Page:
Deborah Meier, a long-time leader of genuine school reform and an opponent of standardized testing, read an article by Jim Horn of “Schools Matter” that referenced a simmering feud among allies. The basis for the article was a series of posts (see here and here) and comments on this blog. Several readers watched the angry comments and wondered what was going on.
As you will see in Horn’s piece, he and others are angry at Fairtest, which has led the fight against high-stakes testing for many years. Horn, Mary Porter, and Emily Talmadge warned that Fairtest was taking Gates money and was no longer trustworthy. Lisa Guisbond of Fairtest replied several times on the blog, insisting that Fairtest had not sold out, that it had taken a one-times Gates grant of $5,000 to study performance assessment. There was a lot of back and forth.
Deb Meier wrote this email to me:
“Wow. Shades of past history.
“Many decisions go into finding and financing different strategies. But if we decide its worth attacking each other rather than trying to persuade each other we are truly killing ourselves. Surely some of you have held views that have over time changed…
“I could weep.
“FairTest and Monty have a long long history of exposing bad tests, long before many others were even worrying about the subject. Neither FairTest, nor Monty nor Bob nor Lisa are getting wealthy doing this for so many years, years, and years. They may even occasionally be wrong. I know I have. I amstill unsettled re the issue of the use of choice, for example. And I took money for our small schools from many sources, as long as they didn’t compromise our work. Maybe we shouldn’t have? I’m not sure.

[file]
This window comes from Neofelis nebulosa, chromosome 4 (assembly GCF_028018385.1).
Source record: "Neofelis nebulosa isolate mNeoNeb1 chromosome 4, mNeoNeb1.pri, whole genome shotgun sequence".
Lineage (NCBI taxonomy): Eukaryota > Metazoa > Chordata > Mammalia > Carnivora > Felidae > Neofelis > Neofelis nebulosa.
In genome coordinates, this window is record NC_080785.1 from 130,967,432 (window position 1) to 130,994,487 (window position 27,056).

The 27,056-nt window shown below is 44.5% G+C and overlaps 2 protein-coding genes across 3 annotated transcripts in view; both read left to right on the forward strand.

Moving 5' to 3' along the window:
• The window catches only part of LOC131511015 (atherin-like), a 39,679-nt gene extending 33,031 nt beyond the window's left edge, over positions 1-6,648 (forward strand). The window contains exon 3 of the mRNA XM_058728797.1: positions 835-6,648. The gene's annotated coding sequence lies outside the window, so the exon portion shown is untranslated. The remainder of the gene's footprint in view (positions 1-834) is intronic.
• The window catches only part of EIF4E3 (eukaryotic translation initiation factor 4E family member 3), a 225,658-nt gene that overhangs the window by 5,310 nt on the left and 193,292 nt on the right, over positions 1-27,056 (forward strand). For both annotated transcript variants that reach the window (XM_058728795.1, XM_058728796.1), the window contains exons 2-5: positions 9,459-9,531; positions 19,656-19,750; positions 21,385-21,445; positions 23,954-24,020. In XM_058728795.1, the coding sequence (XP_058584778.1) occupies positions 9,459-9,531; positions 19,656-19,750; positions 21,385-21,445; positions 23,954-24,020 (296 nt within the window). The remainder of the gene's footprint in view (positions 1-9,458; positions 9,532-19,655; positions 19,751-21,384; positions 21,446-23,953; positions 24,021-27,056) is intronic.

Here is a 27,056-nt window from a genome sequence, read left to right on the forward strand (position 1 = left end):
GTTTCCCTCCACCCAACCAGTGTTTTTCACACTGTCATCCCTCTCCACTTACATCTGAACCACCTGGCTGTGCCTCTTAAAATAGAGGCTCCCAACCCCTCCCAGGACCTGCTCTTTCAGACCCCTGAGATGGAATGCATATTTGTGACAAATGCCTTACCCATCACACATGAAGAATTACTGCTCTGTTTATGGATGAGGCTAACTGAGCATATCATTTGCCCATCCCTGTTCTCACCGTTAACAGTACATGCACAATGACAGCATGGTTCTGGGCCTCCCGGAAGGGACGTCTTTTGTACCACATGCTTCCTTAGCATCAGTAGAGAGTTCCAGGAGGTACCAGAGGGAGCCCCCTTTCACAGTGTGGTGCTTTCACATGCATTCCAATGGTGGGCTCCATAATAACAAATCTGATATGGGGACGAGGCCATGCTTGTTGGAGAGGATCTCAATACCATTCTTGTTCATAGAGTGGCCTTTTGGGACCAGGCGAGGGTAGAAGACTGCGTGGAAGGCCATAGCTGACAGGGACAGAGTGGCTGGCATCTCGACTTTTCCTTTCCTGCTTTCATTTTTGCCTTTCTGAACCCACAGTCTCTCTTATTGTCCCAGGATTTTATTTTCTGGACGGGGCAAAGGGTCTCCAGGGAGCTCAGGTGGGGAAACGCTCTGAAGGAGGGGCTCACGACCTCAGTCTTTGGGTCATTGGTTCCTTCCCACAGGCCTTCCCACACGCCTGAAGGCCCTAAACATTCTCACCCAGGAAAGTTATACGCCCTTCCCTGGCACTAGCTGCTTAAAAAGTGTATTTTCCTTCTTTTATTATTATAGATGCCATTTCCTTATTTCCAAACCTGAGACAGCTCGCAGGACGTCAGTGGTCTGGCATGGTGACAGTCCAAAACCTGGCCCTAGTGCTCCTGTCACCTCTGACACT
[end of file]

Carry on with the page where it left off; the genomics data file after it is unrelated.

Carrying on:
“CCE was founded in the early 90s to support the work of Coalition of Essential Schools that pioneered a very different form of “high stakes” assessment–what we call Portfolio reviews by Panels. (Read the work of Ted Sizer) They were the upfront fighters on behalf of the Pilot schools, and while Dan French and I disagree now and then, I’ve yet to find an ally that I always agree with. If I did I suspect they’d just be holding back to avoid an argument=-hardly the way to build a strong movement. (I actually love argument–especially among friends..)
“Let’s build our alliances in the spirit in which we build our schools–having honest conversation, hearing out those we disagree with, being thoughtful and temperate about our disagreements, and working together wherever we can: holding off creating more enemies than we need. A little affection, even when we disagree, wouldn’t do any harm.
“Let’s cut this tone out–without succumbing to ideas we disagree with. We can’t afford to fight our allies–the real, true long-time historic reformers like Fairtest —and the rich, wealthy, corporate so-called reformers at the same time.